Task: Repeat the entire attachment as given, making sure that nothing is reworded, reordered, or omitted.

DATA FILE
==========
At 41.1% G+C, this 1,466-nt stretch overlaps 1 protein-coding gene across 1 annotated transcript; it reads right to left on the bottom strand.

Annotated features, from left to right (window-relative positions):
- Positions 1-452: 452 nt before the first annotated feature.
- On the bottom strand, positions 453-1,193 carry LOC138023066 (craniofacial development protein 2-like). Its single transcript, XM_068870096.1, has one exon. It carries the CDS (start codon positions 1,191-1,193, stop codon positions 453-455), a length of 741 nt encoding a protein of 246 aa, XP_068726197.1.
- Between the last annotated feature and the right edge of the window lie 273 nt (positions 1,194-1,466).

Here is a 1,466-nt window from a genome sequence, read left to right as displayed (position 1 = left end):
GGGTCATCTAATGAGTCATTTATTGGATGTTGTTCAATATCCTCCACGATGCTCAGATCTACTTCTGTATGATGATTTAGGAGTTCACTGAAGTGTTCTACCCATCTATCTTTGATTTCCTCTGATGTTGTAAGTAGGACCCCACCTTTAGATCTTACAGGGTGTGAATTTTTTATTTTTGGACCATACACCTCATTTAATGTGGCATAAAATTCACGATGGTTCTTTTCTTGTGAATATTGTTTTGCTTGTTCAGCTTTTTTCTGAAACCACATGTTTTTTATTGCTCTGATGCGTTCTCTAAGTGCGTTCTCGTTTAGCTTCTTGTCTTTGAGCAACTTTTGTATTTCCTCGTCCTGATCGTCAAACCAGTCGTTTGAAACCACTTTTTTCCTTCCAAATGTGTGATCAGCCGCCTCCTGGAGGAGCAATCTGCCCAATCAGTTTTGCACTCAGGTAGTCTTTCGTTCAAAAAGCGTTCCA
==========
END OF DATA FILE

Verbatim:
At 41.1% G+C, this 1,466-nt stretch overlaps 1 protein-coding gene across 1 annotated transcript; it reads right to left on the bottom strand.

Annotated features, from left to right (window-relative positions):
- Positions 1-452: 452 nt before the first annotated feature.
- On the bottom strand, positions 453-1,193 carry LOC138023066 (craniofacial development protein 2-like). Its single transcript, XM_068870096.1, has one exon. It carries the CDS (start codon positions 1,191-1,193, stop codon positions 453-455), a length of 741 nt encoding a protein of 246 aa, XP_068726197.1.
- Between the last annotated feature and the right edge of the window lie 273 nt (positions 1,194-1,466).

Here is a 1,466-nt window from a genome sequence, read left to right as displayed (position 1 = left end):
GGGTCATCTAATGAGTCATTTATTGGATGTTGTTCAATATCCTCCACGATGCTCAGATCTACTTCTGTATGATGATTTAGGAGTTCACTGAAGTGTTCTACCCATCTATCTTTGATTTCCTCTGATGTTGTAAGTAGGACCCCACCTTTAGATCTTACAGGGTGTGAATTTTTTATTTTTGGACCATACACCTCATTTAATGTGGCATAAAATTCACGATGGTTCTTTTCTTGTGAATATTGTTTTGCTTGTTCAGCTTTTTTCTGAAACCACATGTTTTTTATTGCTCTGATGCGTTCTCTAAGTGCGTTCTCGTTTAGCTTCTTGTCTTTGAGCAACTTTTGTATTTCCTCGTCCTGATCGTCAAACCAGTCGTTTGAAACCACTTTTTTCCTTCCAAATGTGTGATCAGCCGCCTCCTGGAGGAGCAATCTGCCCAATCAGTTTTGCACTCAGGTAGTCTTTCGTTCAAAAAGCGTTCCA